Trump's presence on Facebook dwarfs that of his presumptive Democratic challenger, former Vice President Joe Biden. In June, Trump's main Facebook page got nearly 11 times more interactions than Biden's, according to CrowdTangle data. Trump got more than seven times as many video views and added twice as many page likes during that period.
Zuckerberg fails at threading needle
Even in the face of growing pressure from the boycott, Zuckerberg says he is standing by his belief that everyone should be able to see what politicians say, even when their claims are false or inflammatory.
Last month, the Facebook CEO called out Twitter for fact-checking a Trump tweet, saying social media platforms should not police political speech. "I just believe strongly that Facebook shouldn't be the arbiter of truth of everything that people say online," he told Fox News.
That position when it comes to Trump's posts, the same ones that Twitter flagged as glorifying violence or misleading Americans, has wedged Zuckerberg between a rock and a hard place, Yoffie says.
"Mark is trying to thread a needle and he has continuously failed," Yoffie said. "He doesn't want to alienate Trump. He doesn't want to alienate the right wing. He also doesn't want to alienate his employees and Silicon Valley. But he can't make everybody happy."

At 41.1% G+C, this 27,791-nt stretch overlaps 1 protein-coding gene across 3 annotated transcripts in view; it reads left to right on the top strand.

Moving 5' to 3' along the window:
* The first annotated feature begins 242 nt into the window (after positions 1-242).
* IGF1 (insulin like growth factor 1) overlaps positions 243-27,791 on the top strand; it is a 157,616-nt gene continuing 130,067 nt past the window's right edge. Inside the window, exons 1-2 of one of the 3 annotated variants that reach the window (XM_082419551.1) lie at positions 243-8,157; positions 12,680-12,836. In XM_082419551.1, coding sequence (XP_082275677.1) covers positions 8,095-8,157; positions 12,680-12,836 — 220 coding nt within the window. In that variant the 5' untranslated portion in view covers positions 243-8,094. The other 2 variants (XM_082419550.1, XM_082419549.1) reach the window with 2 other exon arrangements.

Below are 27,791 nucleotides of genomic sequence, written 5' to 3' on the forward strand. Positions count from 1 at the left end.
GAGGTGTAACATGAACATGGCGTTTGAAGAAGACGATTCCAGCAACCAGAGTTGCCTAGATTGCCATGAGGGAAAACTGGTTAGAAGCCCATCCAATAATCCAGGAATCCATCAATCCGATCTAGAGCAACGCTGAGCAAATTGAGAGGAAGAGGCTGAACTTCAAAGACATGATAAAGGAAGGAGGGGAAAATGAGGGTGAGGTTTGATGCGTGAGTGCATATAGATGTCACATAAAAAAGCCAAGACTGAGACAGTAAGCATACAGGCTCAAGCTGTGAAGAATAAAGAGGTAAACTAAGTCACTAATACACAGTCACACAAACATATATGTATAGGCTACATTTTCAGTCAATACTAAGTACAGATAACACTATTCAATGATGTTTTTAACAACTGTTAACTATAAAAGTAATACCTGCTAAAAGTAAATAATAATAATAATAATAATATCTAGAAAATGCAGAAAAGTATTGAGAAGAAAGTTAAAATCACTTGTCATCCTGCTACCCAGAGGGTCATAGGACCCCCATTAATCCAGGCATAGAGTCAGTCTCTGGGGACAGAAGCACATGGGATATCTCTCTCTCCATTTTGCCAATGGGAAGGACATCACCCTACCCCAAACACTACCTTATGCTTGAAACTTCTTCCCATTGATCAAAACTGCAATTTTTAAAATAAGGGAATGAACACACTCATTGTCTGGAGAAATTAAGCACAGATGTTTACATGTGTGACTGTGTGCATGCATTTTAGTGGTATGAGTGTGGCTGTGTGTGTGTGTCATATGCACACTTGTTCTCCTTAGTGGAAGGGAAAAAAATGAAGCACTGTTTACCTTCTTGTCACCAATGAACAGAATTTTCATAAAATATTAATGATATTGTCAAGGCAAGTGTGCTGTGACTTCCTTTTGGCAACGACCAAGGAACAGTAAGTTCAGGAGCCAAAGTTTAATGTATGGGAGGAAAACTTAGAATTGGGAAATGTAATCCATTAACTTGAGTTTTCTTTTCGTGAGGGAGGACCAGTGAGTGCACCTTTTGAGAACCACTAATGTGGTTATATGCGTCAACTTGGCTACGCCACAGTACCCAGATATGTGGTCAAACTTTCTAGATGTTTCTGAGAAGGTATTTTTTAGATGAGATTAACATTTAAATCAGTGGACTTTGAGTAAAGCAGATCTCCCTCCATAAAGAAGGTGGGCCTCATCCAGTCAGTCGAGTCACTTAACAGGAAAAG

Boycott represents fraction of ad sales
Zuckerberg may not have to. Facebook recently reported that it had more than 7 million active advertisers and more than 90 million business pages. The vast majority of them aren't going anywhere.
Th top 100 biggest ad spenders on Facebook accounted for less than 6% of its revenue, according to advertising analytics firm Pathmatics. Many of them, including Unilever, one of the world's largest advertisers that has joined the boycott, had already reduced spending because of COVID-19.
Of the advertisers that announced Facebook boycotts as of Tuesday, only 13 were in the top 1,000 spenders on Facebook ads in the U.S. for Jan. 1 through June 27, according to ad database and marketing analytics firm Pathmatics.
Those advertisers—including Pfizer, Microsoft and Unilever—accounted for less than 3% of the more than $4 billion spent on Facebook U.S. ads during that period, according to a U.S. TODAY analysis of Pathmatics data.
Disney, which has not announced a boycott as of Friday, was the top advertiser on Facebook in the U.S. during that period. It spent $211 million, which was about $95 million more than the top 10 Facebook boycotters combined, according to Pathmatics.
Several advertisers that announced Facebook boycotts—including Denny's, Eddie Bauer, Jansport and North Face—didn't register in the top 1,000 ad spenders on Facebook in the first half of the year.
Advertisers will return 'soon enough'
Facebook relies mostly on ad dollars from small and medium-sized businesses, which typically can't afford to buy ads on more expensive media with broad reach such a television, and direct response advertisers, who urge consumers to take action, such as make a purchase or install an app.